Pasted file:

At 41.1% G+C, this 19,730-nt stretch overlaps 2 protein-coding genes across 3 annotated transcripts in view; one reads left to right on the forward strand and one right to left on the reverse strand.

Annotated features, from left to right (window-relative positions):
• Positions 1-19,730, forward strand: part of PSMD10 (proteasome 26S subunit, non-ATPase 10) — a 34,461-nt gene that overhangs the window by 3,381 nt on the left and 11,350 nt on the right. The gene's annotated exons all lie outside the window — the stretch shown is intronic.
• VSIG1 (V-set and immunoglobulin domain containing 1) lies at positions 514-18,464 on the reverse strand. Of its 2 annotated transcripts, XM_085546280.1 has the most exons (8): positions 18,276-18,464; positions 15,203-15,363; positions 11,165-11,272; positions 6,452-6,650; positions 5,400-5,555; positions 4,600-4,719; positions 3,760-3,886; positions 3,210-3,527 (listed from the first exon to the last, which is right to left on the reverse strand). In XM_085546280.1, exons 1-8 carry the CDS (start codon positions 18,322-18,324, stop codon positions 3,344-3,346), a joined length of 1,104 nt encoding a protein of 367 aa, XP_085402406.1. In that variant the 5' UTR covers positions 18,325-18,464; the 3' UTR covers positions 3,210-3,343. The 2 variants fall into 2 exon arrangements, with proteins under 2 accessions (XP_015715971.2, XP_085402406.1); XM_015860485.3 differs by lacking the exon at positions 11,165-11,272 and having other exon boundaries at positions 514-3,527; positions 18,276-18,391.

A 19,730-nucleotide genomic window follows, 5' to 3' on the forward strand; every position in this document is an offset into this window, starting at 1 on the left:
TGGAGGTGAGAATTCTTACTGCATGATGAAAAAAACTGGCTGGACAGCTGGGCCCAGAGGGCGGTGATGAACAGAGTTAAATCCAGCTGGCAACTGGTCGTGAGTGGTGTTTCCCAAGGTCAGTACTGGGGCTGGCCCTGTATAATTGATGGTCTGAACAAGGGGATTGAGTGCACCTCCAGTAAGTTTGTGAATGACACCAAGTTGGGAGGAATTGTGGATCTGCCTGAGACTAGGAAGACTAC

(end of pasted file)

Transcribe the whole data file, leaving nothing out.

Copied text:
At 41.1% G+C, this 19,730-nt stretch overlaps 2 protein-coding genes across 3 annotated transcripts in view; one reads left to right on the forward strand and one right to left on the reverse strand.

Annotated features, from left to right (window-relative positions):
• Positions 1-19,730, forward strand: part of PSMD10 (proteasome 26S subunit, non-ATPase 10) — a 34,461-nt gene that overhangs the window by 3,381 nt on the left and 11,350 nt on the right. The gene's annotated exons all lie outside the window — the stretch shown is intronic.
• VSIG1 (V-set and immunoglobulin domain containing 1) lies at positions 514-18,464 on the reverse strand. Of its 2 annotated transcripts, XM_085546280.1 has the most exons (8): positions 18,276-18,464; positions 15,203-15,363; positions 11,165-11,272; positions 6,452-6,650; positions 5,400-5,555; positions 4,600-4,719; positions 3,760-3,886; positions 3,210-3,527 (listed from the first exon to the last, which is right to left on the reverse strand). In XM_085546280.1, exons 1-8 carry the CDS (start codon positions 18,322-18,324, stop codon positions 3,344-3,346), a joined length of 1,104 nt encoding a protein of 367 aa, XP_085402406.1. In that variant the 5' UTR covers positions 18,325-18,464; the 3' UTR covers positions 3,210-3,343. The 2 variants fall into 2 exon arrangements, with proteins under 2 accessions (XP_015715971.2, XP_085402406.1); XM_015860485.3 differs by lacking the exon at positions 11,165-11,272 and having other exon boundaries at positions 514-3,527; positions 18,276-18,391.

A 19,730-nucleotide genomic window follows, 5' to 3' on the forward strand; every position in this document is an offset into this window, starting at 1 on the left:
TGGAGGTGAGAATTCTTACTGCATGATGAAAAAAACTGGCTGGACAGCTGGGCCCAGAGGGCGGTGATGAACAGAGTTAAATCCAGCTGGCAACTGGTCGTGAGTGGTGTTTCCCAAGGTCAGTACTGGGGCTGGCCCTGTATAATTGATGGTCTGAACAAGGGGATTGAGTGCACCTCCAGTAAGTTTGTGAATGACACCAAGTTGGGAGGAATTGTGGATCTGCCTGAGACTAGGAAGACTAC